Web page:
Monday, October 29, 2012
Wednesday, October 17, 2012
|This couldn't be more wrong...|
I'm at work. Typical day, blah blah blah, when one of the regular electricians on this show sits next to me and strikes up a conversation. I haven't worked with these guys in a while, so we do the usual industry small talk dance ("How've you been?" "Keeping busy out there?" "What other shows are you working on?" etc,). However, one of his questions did kind of stick out during our pleasantries.
"Do you fee like you've improved a lot in the past few months?"
"Well, between you and me, I was just talking to the Gaffer and the Best Boy and they both said they feel like you've gotten a lot better at the job than the last time they worked with you a couple of months ago."
I really didn't know what to say to that. Truth be told, I haven't noticed any major "epiphanies" when it came to doing my job recently, nor have I encountered any jobs bigger than the ones I have been doing that requires me to "step up my game" so to speak, but I kind of didn't want to tell him that. If they think I'm a better juicer than I was despite me being exactly the same, then I wasn't about to open my mouth and change their opinion.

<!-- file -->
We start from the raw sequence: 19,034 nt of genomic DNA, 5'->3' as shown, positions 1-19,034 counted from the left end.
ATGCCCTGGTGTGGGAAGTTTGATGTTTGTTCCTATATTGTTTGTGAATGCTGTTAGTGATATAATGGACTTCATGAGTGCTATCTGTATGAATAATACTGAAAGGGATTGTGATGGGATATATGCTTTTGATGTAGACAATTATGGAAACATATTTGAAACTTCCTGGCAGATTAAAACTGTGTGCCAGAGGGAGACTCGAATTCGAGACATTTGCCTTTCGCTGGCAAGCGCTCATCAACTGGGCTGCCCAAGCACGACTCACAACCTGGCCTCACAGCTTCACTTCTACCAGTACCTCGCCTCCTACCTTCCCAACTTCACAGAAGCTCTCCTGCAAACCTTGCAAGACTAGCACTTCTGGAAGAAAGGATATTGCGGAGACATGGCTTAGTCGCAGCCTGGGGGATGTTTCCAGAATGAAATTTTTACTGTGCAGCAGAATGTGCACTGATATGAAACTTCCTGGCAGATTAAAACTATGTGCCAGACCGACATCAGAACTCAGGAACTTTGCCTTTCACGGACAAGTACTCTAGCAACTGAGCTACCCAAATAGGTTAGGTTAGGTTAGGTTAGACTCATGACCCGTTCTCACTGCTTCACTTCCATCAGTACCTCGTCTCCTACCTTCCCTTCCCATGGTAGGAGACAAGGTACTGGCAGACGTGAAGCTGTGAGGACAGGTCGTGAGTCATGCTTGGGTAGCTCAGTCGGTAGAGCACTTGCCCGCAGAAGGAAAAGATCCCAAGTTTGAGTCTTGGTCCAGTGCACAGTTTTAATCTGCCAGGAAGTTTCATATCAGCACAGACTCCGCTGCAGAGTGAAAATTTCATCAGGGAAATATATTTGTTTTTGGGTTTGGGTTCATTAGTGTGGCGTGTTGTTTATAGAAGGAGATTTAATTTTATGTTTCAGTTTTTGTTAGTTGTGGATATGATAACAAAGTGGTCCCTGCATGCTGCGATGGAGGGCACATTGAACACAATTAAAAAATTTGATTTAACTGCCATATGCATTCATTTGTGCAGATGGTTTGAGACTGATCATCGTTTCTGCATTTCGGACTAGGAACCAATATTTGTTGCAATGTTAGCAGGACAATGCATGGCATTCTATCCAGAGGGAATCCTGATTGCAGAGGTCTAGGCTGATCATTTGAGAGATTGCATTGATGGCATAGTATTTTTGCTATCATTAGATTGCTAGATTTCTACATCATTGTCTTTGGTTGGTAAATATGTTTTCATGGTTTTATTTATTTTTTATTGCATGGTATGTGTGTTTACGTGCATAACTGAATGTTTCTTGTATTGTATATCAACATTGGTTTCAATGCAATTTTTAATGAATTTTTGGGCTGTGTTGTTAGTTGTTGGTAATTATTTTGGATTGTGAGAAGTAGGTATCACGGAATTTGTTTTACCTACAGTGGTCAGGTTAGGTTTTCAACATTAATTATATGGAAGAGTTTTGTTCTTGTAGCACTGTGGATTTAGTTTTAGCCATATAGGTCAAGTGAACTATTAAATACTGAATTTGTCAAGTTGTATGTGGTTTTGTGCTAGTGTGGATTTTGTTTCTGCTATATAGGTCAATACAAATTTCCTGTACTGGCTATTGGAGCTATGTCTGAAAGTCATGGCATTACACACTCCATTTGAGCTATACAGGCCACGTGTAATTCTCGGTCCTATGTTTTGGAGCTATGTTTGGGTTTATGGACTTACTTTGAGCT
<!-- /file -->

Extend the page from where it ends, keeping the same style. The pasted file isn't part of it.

"Well, I dunno," I replied, sidestepping the question, "Why don't you tell me? You worked with me a few months ago. Do you see any difference between me then and me now?"
He doesn't even have to give it any thought. "Yes," was his immediate reply, "Not that you sucked before, but I do have to admit, you seem better at the job than you did the last time I saw you."
"Hm... Interesting..." And I wasn't lying either. I did find it interesting. Because I was doing one thing differently: I stopped giving a crap.
While I enjoyed working with this particular crew, the amount of overturn was slightly unusual. As Michael has said time and time again, crews in this business are a tribal thing; you may tag along with one for years before they'll finally give you a spot as a full-time member. However, this group was a little different. I've day-played with them for a little while now, and barely anyone is left from the original group of guys I met the very first time I worked with them. But with that, came hope. Each time they crewed up for a new show, I'd cross my fingers that I'll be upgraded from a day-player to a regular. These guys knew me. They liked having me around. The choice would be a no-brainer. But for some reason or another, I never got the call. Instead, they'd go with an odd combination of guys from the previous shows mixed in with people they've never met before.